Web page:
- Assess the potential impact on the delivery of services provided by the Scottish Ambulance Service.
This should be informed by evidence from any assessment of transport and access issues and, if applicable, discussions with the Scottish Ambulance Service.
4. Public or political concern
- Assess the likelihood that the proposals will attract a substantial level of public interest or concern, whether across the local population, or amongst particular patient groups or third sector organisations.
- Take account of any views expressed by local health forums, local community groups, community councils or elected representatives.
- Consider any views reflected in the local media or on social media forums, for example, Facebook.
- Are there likely to be complex evidence issues that could be open to challenge or dispute?
This should be informed by evidence from engagement to date with people – for example communities, people with lived experience and staff, on the development of the proposals.
5. Alignment with national policy or professional recommendations
- Do the proposals align with national policy, for example, National Clinical Strategy for Scotland, which sets out proposals for transformational change in order to provide sustainable health and social care services fit for the future?
- Do the proposals align with specialist clinical group recommendations, for example, National Maternity and Neo-Natal Review?
6. Change in the method of service delivery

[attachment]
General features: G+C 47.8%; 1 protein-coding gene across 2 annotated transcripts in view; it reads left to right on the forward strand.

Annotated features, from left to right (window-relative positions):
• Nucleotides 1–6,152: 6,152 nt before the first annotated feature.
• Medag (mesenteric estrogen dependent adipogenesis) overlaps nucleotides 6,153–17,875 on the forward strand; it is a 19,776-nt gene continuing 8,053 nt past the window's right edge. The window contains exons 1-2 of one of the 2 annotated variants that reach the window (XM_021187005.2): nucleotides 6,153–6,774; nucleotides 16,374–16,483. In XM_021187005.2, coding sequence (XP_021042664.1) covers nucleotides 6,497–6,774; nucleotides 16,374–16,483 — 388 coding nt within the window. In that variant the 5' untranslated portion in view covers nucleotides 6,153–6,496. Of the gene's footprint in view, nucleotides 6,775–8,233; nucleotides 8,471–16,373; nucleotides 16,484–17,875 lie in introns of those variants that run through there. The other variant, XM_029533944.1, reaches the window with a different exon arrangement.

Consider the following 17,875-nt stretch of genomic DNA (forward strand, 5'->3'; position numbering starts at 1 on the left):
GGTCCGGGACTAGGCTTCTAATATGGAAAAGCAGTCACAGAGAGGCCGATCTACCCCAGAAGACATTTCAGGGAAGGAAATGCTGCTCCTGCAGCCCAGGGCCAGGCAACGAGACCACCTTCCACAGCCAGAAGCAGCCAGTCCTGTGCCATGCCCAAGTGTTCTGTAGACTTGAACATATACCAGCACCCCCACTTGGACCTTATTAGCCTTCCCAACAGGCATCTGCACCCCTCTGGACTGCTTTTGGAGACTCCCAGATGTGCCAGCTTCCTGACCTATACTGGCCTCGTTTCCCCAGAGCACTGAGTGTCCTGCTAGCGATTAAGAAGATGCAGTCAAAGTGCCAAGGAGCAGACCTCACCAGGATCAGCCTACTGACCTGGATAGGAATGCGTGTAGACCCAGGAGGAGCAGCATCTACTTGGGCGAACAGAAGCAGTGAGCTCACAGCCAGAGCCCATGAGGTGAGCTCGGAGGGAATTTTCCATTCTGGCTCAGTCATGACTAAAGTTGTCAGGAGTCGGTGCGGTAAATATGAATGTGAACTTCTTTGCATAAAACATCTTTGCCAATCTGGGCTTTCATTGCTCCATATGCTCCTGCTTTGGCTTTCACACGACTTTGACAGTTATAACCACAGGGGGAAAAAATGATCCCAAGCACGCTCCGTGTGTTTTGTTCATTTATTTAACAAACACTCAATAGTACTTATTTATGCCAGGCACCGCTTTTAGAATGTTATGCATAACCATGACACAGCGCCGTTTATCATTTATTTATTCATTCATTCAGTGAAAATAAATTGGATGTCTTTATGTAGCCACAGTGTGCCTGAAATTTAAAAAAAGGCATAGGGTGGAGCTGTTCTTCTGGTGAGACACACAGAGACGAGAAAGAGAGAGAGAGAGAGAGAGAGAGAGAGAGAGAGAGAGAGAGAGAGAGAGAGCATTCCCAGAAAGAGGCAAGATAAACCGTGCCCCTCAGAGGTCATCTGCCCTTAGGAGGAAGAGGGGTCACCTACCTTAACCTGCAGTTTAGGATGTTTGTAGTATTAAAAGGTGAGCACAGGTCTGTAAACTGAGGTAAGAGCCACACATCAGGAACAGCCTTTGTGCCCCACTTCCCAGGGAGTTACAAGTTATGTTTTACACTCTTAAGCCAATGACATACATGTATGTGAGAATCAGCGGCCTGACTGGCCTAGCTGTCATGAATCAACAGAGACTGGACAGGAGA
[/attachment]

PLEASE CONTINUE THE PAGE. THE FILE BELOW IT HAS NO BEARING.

- Are changes proposed in relation to practitioner roles?
- Might there be changes in settings, such as moving a service from a hospital to a community setting, or vice versa; or other changes in the care process, for example, moving to ‘one stop clinics’ for services which have traditionally been provided separately: or moving from an inpatient service to day case?
- Has the proposed change been demonstrated to work in other areas? Identify whether there are examples of working models elsewhere, which would help to inform discussions.
7. Financial implications
- Consider in broad terms the level of investment, or savings, associated with the proposed changes.
- Consider assumptions around proposals to disinvest in services.
- Take account of the implications for the NHS boards involved and for other organisations such as Integration Joint Boards, Local Authorities.
8. Consequences for other services
- Assess whether the proposed local service change has emerged from a clinical model developed at a regional or national level.
- Consider any cumulative impacts the proposals could have on decisions about the development or location of other services, for example where there are public concerns on local hospital provision in the future.
- Consider how any vacated space may be used to support local people and the community
- Identify whether the proposals will impact on other NHS boards and Integration Joint Board areas
If the proposals have emerged from a national or regional decision then there should be consideration of the feedback from any local equality impact assessment and engagement to date with people – for example communities, people with lived experience, staff.